Rwahi, where onions tickle the bank balance

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Rwahi, where onions tickle the bank balance
Women weed onion farms in Rwahi | Alex Mugasha

In the ragged terrain at the edge of Rwahi, a small town in Ntungamo's Katooma Parish in, Kayonza Sub-county, everyone loves tears associated with onions.

Where many itch in the tear glands from cutting onions, at Rwahi, the farmers itch in the palms and bank accounts.

Rwahi is a famous for onion growing and trading. From Rwentobo to the far end of Rwahi along Mbarara-Ntungamo -Kabale highway, the air is scented with aroma of onions and the scene is picturesque with the green leaves of the famous bulbs.

With about 87 percent of land use constituting onion gardens and the 13 percent used for other food crops, onion gardens are sighted from the Ntungamo Kabale highway far and wide, over and above.

The farmers are reaping big from the onion business and have done this for more than 50 years.

For the last five decades, the people in Rwahi have depended on onions for their income and livelihood.

Ronald Rukundo, 58, has been in onion farming for the last 34 years. “It’s a tradition here to grow onions," he said.

Many homes and families engage in it.

"I, too, followed what I found others doing and we have survived on it,” Rukundo adds, a tinge of pride flashing across his face.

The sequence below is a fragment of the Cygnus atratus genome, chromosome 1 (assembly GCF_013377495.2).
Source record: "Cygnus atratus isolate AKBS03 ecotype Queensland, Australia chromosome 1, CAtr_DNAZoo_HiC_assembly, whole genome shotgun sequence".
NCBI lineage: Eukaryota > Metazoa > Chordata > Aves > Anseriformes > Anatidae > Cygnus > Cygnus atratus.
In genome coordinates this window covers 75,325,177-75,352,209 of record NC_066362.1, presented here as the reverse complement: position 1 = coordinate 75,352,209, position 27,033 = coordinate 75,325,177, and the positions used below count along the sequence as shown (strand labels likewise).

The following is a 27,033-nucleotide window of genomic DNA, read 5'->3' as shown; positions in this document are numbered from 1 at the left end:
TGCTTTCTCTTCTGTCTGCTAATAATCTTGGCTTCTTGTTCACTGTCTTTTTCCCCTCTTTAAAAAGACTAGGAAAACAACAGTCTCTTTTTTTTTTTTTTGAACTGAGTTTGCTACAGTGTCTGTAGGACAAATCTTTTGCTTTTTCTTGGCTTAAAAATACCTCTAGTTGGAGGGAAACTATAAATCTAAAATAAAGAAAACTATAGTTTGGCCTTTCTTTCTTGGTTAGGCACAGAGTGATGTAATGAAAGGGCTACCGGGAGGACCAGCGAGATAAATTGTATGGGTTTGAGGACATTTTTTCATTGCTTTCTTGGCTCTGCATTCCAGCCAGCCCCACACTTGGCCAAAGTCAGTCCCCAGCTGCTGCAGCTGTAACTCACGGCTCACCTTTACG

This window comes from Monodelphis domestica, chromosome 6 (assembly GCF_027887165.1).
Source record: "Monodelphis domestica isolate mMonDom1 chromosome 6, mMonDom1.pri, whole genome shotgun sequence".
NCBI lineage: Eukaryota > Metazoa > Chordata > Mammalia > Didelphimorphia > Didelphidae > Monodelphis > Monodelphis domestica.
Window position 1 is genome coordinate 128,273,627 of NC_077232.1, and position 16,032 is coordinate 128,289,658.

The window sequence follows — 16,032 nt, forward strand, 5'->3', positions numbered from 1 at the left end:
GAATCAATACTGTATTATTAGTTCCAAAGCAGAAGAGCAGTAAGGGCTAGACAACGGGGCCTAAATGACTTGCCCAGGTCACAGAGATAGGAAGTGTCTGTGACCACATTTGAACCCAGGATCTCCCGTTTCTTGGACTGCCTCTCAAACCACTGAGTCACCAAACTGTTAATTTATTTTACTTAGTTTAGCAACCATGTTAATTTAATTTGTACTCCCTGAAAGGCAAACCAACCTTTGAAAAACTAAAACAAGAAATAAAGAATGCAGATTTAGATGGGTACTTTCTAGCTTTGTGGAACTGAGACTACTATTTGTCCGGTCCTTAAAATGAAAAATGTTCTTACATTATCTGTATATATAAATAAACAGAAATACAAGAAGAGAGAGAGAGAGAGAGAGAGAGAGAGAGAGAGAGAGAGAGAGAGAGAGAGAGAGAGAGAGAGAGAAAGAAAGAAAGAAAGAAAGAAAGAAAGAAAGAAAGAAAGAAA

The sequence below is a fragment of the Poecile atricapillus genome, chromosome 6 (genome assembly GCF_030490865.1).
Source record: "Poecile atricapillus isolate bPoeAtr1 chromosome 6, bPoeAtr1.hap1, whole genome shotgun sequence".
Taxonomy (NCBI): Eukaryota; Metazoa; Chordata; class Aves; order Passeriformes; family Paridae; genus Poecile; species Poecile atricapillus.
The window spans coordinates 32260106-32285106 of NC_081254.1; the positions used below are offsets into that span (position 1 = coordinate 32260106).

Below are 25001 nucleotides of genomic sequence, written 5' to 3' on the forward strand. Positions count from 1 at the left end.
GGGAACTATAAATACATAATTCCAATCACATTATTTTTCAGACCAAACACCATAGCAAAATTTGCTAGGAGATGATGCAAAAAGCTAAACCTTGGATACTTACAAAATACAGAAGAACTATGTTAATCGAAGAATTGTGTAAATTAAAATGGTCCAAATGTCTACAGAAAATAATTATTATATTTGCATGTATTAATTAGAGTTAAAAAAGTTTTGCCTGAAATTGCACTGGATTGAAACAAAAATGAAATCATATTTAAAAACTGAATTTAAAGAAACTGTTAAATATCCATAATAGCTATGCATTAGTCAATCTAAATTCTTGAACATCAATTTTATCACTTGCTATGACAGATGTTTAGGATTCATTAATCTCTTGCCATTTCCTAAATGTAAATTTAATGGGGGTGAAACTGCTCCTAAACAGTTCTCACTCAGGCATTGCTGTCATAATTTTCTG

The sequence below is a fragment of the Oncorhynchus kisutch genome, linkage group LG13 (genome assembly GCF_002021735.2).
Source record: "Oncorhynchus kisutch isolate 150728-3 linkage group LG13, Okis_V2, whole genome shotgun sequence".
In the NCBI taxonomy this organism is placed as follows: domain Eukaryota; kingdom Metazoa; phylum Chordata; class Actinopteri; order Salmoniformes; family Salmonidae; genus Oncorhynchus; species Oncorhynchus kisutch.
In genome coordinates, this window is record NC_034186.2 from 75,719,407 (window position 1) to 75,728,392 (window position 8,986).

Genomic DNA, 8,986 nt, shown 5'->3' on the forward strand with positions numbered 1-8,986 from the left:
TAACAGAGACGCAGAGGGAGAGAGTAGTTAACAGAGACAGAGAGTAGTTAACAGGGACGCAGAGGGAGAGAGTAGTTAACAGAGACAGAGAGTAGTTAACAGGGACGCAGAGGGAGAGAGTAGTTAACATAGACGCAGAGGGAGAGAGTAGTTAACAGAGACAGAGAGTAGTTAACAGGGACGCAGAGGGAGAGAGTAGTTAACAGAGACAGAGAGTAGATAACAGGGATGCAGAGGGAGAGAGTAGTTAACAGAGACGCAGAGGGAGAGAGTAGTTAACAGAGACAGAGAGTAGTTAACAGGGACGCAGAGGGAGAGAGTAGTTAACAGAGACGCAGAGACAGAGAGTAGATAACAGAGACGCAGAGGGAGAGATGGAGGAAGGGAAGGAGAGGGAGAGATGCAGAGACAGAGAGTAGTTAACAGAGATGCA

Polly Byamukama, in his 60s, told the Nile Post that for the last 15 years, he has been dealing in growing and trading in onions.

"On good season, I am able to harvest 10 to 20 sacks of onions and sell each at Shs500,000,” he said.

The seemingly still able and energetic Byamukama is quick to decry the still low market for the onions with the available at Rwahi stage, Mbarara and Kampala still faced with challenges of middlemen.

“We have no fixed market for our onions, what many of us do is stage your onions at the Rwahi stage and wait for passersby to buy. These can be people travelling to or from Mbarara, Kampala among other areas,” Byamukama revealed.

Ms Mirian Nagasha, a trader, says between January and May, they buy onions from Kisoro at Shs5,000 a kilogramme and transport them to Rwahi.

She said that the Rwahi onions are often ready and in abundance in the months of June to October.

Like Byamukama, Moreen Koburungi says at Rwahi, they set a standard price for onions but she rues the slow pace in embracing irrigation farming because depending on rainfall sets them back often.

“Currently, seasons have changed and we still depend on rainfall so if the government can establish irrigation schemes for us then that would make us reap even much bigger than we earn currently," Koburungi said.

Byamukama quips in: “Another challenge is with poor onion seeds still on market as well as fake pesticides. If these can be dealt with then the better the future of onion farming and trade.”

Over 20 savings groups have mushroomed from onion farming. The farmer say President Museveni has made several promised to support them although none has been fulfilled.

The farmers revealed that Peace Rugambwa, the head of then Bona Bagaggawale government programme in the area, championed programmes and farmers benefitted.

"The time of Peace Rugambwa was our leader of Bona Bagaggawale, we used to get money, mattresses, onion seeds, pesticides from the government but mafias have disrupted her and we want her back," they said.

Currently, a sack of onions that cost Shs200,000 ten years ago now go for Shs500,000 and a basin at Shs80,000.

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